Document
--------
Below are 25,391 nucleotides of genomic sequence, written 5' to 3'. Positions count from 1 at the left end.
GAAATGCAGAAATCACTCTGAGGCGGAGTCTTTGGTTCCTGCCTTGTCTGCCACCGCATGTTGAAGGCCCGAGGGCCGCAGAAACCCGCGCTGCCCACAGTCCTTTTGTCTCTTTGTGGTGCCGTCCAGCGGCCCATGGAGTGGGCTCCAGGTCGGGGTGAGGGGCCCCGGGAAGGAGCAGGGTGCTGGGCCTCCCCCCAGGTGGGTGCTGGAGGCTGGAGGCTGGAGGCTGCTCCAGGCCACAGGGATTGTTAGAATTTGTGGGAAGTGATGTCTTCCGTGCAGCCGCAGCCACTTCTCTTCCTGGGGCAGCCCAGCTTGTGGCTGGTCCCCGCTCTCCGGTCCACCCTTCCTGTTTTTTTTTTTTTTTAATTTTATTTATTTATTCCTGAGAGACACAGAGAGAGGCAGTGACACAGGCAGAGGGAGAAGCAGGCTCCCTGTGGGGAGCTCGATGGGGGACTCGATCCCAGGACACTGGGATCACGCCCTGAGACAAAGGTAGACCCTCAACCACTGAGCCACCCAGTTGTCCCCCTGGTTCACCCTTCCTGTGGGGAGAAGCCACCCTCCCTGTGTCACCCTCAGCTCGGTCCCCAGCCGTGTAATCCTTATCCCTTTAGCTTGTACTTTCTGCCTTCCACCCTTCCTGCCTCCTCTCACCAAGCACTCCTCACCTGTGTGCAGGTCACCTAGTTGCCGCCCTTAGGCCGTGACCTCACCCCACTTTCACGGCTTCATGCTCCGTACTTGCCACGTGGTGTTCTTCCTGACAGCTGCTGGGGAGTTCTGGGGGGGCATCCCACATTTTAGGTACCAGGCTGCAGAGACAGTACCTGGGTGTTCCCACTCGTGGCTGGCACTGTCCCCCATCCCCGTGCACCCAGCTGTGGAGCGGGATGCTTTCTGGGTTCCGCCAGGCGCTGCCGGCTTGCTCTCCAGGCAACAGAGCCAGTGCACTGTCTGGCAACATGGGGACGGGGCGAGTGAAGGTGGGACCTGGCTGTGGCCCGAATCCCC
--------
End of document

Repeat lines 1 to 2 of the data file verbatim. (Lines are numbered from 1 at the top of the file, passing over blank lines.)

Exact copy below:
Below are 25,391 nucleotides of genomic sequence, written 5' to 3'. Positions count from 1 at the left end.
GAAATGCAGAAATCACTCTGAGGCGGAGTCTTTGGTTCCTGCCTTGTCTGCCACCGCATGTTGAAGGCCCGAGGGCCGCAGAAACCCGCGCTGCCCACAGTCCTTTTGTCTCTTTGTGGTGCCGTCCAGCGGCCCATGGAGTGGGCTCCAGGTCGGGGTGAGGGGCCCCGGGAAGGAGCAGGGTGCTGGGCCTCCCCCCAGGTGGGTGCTGGAGGCTGGAGGCTGGAGGCTGCTCCAGGCCACAGGGATTGTTAGAATTTGTGGGAAGTGATGTCTTCCGTGCAGCCGCAGCCACTTCTCTTCCTGGGGCAGCCCAGCTTGTGGCTGGTCCCCGCTCTCCGGTCCACCCTTCCTGTTTTTTTTTTTTTTTAATTTTATTTATTTATTCCTGAGAGACACAGAGAGAGGCAGTGACACAGGCAGAGGGAGAAGCAGGCTCCCTGTGGGGAGCTCGATGGGGGACTCGATCCCAGGACACTGGGATCACGCCCTGAGACAAAGGTAGACCCTCAACCACTGAGCCACCCAGTTGTCCCCCTGGTTCACCCTTCCTGTGGGGAGAAGCCACCCTCCCTGTGTCACCCTCAGCTCGGTCCCCAGCCGTGTAATCCTTATCCCTTTAGCTTGTACTTTCTGCCTTCCACCCTTCCTGCCTCCTCTCACCAAGCACTCCTCACCTGTGTGCAGGTCACCTAGTTGCCGCCCTTAGGCCGTGACCTCACCCCACTTTCACGGCTTCATGCTCCGTACTTGCCACGTGGTGTTCTTCCTGACAGCTGCTGGGGAGTTCTGGGGGGGCATCCCACATTTTAGGTACCAGGCTGCAGAGACAGTACCTGGGTGTTCCCACTCGTGGCTGGCACTGTCCCCCATCCCCGTGCACCCAGCTGTGGAGCGGGATGCTTTCTGGGTTCCGCCAGGCGCTGCCGGCTTGCTCTCCAGGCAACAGAGCCAGTGCACTGTCTGGCAACATGGGGACGGGGCGAGTGAAGGTGGGACCTGGCTGTGGCCCGAATCCCC